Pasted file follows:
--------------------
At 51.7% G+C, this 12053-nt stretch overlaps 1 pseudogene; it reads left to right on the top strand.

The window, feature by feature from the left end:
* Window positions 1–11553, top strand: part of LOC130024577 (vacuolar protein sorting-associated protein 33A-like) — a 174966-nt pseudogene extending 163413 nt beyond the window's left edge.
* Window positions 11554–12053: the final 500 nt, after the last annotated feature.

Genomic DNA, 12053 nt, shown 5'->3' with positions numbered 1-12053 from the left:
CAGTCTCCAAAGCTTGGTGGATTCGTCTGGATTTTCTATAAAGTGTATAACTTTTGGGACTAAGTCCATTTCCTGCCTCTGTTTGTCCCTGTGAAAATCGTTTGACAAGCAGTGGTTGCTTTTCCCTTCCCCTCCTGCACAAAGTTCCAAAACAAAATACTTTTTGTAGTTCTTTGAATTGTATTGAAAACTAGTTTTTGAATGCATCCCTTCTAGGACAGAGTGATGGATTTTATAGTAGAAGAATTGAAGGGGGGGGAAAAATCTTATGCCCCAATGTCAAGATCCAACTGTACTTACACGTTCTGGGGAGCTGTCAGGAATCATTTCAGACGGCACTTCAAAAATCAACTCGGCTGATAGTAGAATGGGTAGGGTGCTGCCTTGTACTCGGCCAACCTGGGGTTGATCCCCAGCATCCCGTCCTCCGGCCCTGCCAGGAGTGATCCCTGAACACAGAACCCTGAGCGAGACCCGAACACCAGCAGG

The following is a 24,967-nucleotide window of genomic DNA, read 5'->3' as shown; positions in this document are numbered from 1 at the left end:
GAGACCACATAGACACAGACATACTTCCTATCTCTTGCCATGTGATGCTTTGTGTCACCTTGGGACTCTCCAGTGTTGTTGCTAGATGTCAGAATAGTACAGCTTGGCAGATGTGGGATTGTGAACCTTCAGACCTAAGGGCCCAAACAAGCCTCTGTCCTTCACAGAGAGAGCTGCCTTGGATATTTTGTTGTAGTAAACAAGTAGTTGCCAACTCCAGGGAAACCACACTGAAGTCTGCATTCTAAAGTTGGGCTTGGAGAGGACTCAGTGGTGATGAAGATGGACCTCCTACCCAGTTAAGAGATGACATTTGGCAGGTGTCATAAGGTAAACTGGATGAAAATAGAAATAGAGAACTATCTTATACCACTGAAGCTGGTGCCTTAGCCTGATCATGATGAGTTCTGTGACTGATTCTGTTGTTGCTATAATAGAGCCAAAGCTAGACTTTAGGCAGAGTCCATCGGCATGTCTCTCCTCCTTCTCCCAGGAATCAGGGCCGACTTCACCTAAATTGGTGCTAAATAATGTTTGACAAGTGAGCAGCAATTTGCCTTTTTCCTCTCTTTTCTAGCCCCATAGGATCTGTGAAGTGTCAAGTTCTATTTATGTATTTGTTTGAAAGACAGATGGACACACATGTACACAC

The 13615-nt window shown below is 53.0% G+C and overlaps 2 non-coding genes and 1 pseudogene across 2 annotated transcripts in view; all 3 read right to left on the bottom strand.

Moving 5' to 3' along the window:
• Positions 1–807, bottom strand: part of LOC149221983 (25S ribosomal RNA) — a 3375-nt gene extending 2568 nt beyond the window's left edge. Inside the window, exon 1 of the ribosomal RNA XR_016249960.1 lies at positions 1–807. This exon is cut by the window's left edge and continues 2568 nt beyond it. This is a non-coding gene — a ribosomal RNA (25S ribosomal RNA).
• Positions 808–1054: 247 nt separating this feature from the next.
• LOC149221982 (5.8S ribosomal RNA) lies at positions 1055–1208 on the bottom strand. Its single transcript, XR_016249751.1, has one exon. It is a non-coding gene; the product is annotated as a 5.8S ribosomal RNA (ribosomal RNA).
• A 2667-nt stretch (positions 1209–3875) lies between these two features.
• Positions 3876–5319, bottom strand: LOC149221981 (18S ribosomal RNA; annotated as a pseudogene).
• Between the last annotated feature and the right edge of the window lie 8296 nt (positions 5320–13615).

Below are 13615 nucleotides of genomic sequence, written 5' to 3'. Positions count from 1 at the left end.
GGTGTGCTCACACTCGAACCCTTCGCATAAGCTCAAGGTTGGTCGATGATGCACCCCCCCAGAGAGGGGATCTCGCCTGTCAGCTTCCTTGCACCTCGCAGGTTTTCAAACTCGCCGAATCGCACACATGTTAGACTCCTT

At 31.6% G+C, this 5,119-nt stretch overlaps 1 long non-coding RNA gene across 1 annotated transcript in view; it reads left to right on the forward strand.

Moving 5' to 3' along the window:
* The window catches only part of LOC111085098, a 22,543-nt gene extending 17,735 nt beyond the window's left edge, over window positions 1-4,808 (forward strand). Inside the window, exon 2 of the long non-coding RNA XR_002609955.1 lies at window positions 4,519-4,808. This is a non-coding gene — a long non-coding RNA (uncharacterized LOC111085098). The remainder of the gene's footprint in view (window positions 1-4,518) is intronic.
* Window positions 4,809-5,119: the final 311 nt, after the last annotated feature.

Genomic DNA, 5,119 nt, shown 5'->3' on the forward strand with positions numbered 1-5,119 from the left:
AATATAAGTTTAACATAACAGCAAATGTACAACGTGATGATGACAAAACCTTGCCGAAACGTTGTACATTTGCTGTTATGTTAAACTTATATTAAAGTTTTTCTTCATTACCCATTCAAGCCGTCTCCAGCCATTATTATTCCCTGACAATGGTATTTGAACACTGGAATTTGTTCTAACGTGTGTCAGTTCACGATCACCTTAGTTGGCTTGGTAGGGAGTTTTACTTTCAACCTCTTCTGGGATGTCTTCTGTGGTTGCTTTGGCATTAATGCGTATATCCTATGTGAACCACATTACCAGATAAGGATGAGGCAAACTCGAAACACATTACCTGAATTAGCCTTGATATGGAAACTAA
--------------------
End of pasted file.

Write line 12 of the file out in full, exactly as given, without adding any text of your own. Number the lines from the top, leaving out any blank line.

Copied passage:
• Positions 808–1054: 247 nt separating this feature from the next.